See more about Soul Magic in the Book of Eldritch Might II : Songs & Souls of Power
The power of magic stirs in the world with an intelligence and a soul all its own. The most powerful arcanists know this and grow familiar with magic’s own mind and spirit. The key to the power of this magical soul lies in words. That is why verbal components, written scrolls, spellbooks, runes, symbols, glyphs, power words, and similar communicative forms lie at the heart of magic. Some arcanists stumble upon a way to tap into the heart of magic’s essence to fashion single, whispered words. This method, called soul magic, relies on the belief that there is indeed a sentience behind magic itself.
Soul magic is a term that describes a specific sort of spell and the effects it creates. Soul magic spells are sentient, intelligent spells that want to be cast. They are always found encoded in symbols or other writing, similar to scrolls. However, any surface can hold a soul magic spell: a wall, the pages of a book—even an old tooth. Because of their need to be cast, one cannot learn them, prepare them, or copy them into spellbooks. Once a soul magic spell gets inside you, you simply must cast it.
A soul magic spell etched into an orc’s tooth might set the Demon God Ochremeshk free in the Dark Reliquary (see page 256).
As with any spell, the power of soul magic spells varies. The important thing to remember, however, is that any arcane spellcaster of any level can use one. Soul magic spells rarely communicate other than to relate their powers (and then only if they feel like it—soul magic spells vary in personality, and some seem quite capricious). Their only goal is to be cast, which allows them to join once again with the universal power of magic itself. They revel in arcane strength and rejoice in all its forms.
Unless the effects of the spell are aligned, all soul magic spells are true neutral in alignment.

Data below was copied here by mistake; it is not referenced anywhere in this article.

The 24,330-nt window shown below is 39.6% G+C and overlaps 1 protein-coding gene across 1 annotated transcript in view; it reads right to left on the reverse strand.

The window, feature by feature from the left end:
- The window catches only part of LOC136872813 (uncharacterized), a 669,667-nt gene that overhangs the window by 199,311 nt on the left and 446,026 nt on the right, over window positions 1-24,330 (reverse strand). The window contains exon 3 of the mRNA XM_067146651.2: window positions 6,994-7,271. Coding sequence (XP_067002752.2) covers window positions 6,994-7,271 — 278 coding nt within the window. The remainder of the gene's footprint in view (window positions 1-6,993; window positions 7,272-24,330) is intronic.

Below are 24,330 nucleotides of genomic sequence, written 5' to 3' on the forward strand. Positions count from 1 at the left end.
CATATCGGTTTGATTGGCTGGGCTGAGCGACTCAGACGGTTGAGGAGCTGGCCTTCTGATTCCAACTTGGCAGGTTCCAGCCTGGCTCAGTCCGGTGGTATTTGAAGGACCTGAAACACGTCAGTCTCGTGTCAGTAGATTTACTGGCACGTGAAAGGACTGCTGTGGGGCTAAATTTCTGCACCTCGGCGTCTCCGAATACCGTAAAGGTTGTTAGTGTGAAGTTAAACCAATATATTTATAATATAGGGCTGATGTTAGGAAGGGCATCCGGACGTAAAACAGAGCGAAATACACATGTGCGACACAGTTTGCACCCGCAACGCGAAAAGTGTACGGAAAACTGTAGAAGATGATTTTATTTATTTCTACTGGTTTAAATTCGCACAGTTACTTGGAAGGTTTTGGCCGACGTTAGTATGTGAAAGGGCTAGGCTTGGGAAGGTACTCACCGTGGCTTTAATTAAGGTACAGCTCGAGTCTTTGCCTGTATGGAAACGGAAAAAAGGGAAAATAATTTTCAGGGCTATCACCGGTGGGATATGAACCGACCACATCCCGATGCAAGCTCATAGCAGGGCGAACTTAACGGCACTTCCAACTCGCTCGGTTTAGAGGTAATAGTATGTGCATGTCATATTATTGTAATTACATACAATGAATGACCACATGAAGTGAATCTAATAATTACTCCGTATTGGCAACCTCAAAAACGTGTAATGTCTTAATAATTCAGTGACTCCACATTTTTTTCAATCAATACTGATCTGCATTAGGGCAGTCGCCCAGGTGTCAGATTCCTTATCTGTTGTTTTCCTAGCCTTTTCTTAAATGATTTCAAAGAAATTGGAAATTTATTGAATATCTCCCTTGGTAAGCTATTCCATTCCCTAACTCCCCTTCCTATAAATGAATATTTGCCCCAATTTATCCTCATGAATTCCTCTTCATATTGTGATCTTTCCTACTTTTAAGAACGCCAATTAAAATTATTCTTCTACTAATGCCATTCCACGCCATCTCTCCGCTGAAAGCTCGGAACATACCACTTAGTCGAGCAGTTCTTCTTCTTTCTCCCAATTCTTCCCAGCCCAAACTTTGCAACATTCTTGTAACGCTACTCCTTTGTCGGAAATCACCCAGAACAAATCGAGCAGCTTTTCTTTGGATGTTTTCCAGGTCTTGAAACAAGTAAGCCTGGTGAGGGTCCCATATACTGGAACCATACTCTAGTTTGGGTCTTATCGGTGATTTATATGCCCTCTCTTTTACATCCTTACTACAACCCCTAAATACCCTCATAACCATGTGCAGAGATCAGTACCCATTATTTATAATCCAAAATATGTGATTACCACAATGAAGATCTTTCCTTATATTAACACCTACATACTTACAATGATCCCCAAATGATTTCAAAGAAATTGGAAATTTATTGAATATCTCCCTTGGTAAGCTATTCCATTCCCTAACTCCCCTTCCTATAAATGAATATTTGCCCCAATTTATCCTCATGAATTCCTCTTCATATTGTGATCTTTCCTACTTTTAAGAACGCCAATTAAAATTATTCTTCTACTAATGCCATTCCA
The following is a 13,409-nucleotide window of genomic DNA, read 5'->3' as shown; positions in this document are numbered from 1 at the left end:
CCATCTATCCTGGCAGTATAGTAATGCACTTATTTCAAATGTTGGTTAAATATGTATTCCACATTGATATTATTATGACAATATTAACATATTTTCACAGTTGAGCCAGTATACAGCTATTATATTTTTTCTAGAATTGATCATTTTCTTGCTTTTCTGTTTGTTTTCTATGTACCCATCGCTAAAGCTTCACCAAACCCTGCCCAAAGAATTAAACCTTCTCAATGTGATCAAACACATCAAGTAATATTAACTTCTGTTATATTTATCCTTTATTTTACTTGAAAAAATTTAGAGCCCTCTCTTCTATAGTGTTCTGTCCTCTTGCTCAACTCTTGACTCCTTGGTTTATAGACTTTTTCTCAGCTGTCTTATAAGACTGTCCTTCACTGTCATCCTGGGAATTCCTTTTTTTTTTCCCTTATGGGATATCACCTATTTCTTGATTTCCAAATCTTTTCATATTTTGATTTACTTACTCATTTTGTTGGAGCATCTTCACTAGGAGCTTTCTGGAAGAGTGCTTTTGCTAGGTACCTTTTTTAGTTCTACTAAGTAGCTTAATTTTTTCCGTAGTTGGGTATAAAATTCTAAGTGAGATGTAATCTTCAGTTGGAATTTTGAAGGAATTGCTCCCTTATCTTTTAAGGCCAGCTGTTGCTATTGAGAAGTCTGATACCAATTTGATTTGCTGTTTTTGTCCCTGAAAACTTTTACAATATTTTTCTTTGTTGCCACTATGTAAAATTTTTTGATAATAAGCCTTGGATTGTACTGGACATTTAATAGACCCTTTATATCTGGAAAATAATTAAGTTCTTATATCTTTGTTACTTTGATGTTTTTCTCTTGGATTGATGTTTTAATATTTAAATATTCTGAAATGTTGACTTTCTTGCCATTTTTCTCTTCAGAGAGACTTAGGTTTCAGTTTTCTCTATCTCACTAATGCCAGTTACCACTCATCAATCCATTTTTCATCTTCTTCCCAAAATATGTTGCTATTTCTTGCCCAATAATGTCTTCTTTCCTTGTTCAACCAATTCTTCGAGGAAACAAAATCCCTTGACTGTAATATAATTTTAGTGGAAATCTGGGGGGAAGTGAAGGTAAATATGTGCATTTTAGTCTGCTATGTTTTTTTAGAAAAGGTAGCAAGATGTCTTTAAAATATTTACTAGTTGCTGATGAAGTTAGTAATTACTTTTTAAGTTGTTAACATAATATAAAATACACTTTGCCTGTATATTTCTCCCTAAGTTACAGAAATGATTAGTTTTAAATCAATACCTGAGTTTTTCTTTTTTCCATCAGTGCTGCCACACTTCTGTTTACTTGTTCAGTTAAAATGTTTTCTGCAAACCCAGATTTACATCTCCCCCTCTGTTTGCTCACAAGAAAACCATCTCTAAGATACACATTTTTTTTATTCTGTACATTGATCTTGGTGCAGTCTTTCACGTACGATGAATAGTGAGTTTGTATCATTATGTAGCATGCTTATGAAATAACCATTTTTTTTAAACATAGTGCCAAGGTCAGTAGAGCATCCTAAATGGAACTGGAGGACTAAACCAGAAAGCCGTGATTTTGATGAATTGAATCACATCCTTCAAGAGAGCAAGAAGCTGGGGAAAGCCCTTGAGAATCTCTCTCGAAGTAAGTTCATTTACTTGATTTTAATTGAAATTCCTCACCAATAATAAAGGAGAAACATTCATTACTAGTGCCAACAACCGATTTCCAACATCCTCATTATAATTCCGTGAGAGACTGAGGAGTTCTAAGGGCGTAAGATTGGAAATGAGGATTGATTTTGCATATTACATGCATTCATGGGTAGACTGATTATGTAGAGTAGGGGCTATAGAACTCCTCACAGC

Creating and Using Soul Magic
The key to creating a soul magic spell lies in encoding it into symbols. To do so requires time and a vast amount of power in the form of experience points. So great is the cost, in fact, that most truly magnificent soul magic spells are created by beings with a lot of personal power—deities and similar entities. What’s more, it’s a cost the creator pays for someone else: casters cannot use the soul magic spells they create. One devotes a small part of one’s own soul when creating one of these spells, but casting it requires part of yet another soul. The fusion of these powers fuels the soul magic.
Soul magic spells are intelligent and have mental ability scores, all of which are always at least 10. They have somatic and verbal components, but never material components.
Most casters are far more likely to use soul magic than to create it. Casting a soul magic spell is a standard action. Caster level and ability scores do not affect the spell: Only the spell’s level and ability scores matter. For example, a 4th-level spell with a Wisdom bonus of +4 has a saving throw Difficulty Class of 18, no matter who casts it. When a caster level is needed, the spell uses its lowest ability score instead of its level (so the minimum is 10). Since it is the spell that determines its parameters (range, duration, etc.), there is no level requirement for casters to cast soul magic spells— only that they have the ability to cast arcane spells. (Thus, each and every gnome has the ability to cast one, just by virtue of the cantrips they all know.)